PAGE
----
·    Collaborate with colleagues to apply theory and research to actual case studies
·    Develop an action plan for practice through a process of critical reflection


Benefits of Course








Practical:  Participants will receive information, training and skills that will allow them to immediately implement positive change at their institutions.

Top-Notch Instructors:  Our instructors are leaders in developmental education.  They will help you take your program to the next level. 

Interactive and Collaborative:  Chat online with instructors, participate in online polling questions and discuss specific situations with your colleagues.  You will have on-going access to online support networks.

Cost-Effective:  No travel required.  

Convenient: Take this course from your home, office or anywhere with an online connection.  

Coursework details 



All of the coursework will be done online.  There will be 6 synchronous lectures (recording available if you cannot make the specified date) along with online coursework between sessions.  Upon completion of the course, you will receive a certificate.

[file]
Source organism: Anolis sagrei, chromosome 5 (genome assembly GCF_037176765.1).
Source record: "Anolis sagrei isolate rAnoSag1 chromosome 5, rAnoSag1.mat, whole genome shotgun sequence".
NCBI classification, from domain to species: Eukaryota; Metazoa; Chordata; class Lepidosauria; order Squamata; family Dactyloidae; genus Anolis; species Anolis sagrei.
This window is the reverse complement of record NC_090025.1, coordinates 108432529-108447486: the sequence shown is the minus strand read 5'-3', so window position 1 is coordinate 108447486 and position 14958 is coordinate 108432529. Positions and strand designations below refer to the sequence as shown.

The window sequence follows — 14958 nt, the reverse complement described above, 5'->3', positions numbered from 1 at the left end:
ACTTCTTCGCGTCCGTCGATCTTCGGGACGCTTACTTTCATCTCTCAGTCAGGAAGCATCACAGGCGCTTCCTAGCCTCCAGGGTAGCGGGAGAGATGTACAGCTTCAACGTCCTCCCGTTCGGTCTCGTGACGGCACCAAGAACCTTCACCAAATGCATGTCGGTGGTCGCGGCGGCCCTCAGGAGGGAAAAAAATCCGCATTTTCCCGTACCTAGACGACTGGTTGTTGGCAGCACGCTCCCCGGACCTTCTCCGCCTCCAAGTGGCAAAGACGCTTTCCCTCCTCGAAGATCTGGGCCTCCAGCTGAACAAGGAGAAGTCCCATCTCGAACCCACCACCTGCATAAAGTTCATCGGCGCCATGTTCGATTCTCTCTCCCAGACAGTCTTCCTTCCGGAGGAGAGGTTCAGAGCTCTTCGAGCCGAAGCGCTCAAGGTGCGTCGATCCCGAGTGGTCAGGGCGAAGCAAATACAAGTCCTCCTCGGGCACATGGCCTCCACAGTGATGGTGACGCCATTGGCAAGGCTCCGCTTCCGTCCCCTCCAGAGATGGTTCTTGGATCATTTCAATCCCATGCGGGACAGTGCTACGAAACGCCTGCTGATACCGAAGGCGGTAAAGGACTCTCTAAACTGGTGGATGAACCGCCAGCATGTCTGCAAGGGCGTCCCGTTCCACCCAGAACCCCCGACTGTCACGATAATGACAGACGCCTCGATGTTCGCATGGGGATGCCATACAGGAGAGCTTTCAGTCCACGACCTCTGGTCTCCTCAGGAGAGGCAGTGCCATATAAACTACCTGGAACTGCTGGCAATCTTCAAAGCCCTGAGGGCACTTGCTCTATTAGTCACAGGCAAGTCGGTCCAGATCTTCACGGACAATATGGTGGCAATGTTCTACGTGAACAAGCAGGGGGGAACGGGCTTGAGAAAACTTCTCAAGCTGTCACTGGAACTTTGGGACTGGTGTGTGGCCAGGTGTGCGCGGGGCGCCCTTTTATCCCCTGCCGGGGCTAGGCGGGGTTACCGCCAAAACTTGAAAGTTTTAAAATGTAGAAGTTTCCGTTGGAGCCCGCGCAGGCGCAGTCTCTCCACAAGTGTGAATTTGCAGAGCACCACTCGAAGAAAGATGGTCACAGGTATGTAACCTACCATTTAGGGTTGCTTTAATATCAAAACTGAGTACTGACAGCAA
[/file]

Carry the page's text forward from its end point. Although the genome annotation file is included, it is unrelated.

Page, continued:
Dates for synchronous lectures (3:00-4:30 Eastern):


Thursday, February 25th

Thursday, March 11th

Thursday, March 25th

Thursday, April 8th

Thursday, April 22nd

Thursday, April 29thCertificate of Completion

Upon successful completion of the Take a TRPP:  Using Theory and  Research in Developmental Education course, the Center for Continuing 
Education at National-Louis University will award a certificate of completion to each participant.   In addition, participants will 
receive 5 CEUs (continuing education units).  One CEU is defined as 10 contact hours of student participation in an organized educational 
experience.   
 
Who should attend? 



 


Vice Presidents